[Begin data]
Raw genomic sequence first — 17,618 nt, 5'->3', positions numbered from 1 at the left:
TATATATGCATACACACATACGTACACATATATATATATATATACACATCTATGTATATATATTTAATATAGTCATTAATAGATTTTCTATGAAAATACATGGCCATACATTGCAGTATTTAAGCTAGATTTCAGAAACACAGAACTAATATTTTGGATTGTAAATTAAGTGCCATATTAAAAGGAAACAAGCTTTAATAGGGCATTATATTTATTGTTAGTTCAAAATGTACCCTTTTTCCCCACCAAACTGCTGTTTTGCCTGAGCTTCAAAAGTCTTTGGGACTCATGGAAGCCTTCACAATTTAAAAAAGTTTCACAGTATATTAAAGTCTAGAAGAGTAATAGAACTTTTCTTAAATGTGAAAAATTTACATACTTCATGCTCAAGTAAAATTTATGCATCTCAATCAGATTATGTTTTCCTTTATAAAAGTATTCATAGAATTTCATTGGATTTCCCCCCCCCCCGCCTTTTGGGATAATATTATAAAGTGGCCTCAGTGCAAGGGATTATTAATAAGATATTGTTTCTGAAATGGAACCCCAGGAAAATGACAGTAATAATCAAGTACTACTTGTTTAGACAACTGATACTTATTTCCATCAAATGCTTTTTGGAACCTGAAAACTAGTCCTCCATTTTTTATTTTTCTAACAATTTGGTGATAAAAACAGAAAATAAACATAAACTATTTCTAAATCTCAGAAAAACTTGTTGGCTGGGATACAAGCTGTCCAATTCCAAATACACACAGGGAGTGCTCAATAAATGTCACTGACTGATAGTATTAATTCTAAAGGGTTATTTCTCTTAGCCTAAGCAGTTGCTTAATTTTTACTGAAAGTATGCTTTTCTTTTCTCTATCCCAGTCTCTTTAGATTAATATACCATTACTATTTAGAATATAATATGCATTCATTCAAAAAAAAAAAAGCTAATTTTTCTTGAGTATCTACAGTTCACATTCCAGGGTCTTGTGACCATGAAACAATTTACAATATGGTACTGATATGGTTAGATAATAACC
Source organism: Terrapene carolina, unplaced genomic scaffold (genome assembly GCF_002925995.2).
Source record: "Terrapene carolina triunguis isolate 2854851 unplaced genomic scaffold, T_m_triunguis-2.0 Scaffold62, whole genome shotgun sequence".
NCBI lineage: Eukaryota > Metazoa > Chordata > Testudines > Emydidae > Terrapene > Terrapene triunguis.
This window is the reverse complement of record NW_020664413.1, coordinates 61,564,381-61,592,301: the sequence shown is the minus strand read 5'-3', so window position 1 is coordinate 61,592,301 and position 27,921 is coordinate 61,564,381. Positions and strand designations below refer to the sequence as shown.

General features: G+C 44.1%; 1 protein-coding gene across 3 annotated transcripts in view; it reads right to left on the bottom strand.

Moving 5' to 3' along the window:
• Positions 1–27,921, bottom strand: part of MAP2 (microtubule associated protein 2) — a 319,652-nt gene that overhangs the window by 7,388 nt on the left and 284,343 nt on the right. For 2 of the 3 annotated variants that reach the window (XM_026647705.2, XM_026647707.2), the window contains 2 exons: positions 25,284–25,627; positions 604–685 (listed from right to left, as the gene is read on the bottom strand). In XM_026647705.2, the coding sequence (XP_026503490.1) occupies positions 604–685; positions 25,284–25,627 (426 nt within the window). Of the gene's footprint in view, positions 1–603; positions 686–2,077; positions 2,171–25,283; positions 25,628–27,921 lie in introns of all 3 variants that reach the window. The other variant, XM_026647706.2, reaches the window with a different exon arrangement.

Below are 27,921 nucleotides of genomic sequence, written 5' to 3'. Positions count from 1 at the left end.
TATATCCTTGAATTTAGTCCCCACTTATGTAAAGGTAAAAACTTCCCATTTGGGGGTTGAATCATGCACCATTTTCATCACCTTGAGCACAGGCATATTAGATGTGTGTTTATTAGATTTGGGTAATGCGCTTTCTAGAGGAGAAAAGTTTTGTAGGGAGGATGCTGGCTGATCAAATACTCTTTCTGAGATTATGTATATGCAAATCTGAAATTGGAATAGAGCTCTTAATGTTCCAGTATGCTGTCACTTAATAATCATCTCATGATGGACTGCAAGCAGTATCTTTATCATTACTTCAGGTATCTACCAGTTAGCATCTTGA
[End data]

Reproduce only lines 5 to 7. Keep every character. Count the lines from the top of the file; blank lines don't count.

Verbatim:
NCBI lineage: Eukaryota > Metazoa > Chordata > Testudines > Emydidae > Terrapene > Terrapene triunguis.
This window is the reverse complement of record NW_020664413.1, coordinates 61,564,381-61,592,301: the sequence shown is the minus strand read 5'-3', so window position 1 is coordinate 61,592,301 and position 27,921 is coordinate 61,564,381. Positions and strand designations below refer to the sequence as shown.

General features: G+C 44.1%; 1 protein-coding gene across 3 annotated transcripts in view; it reads right to left on the bottom strand.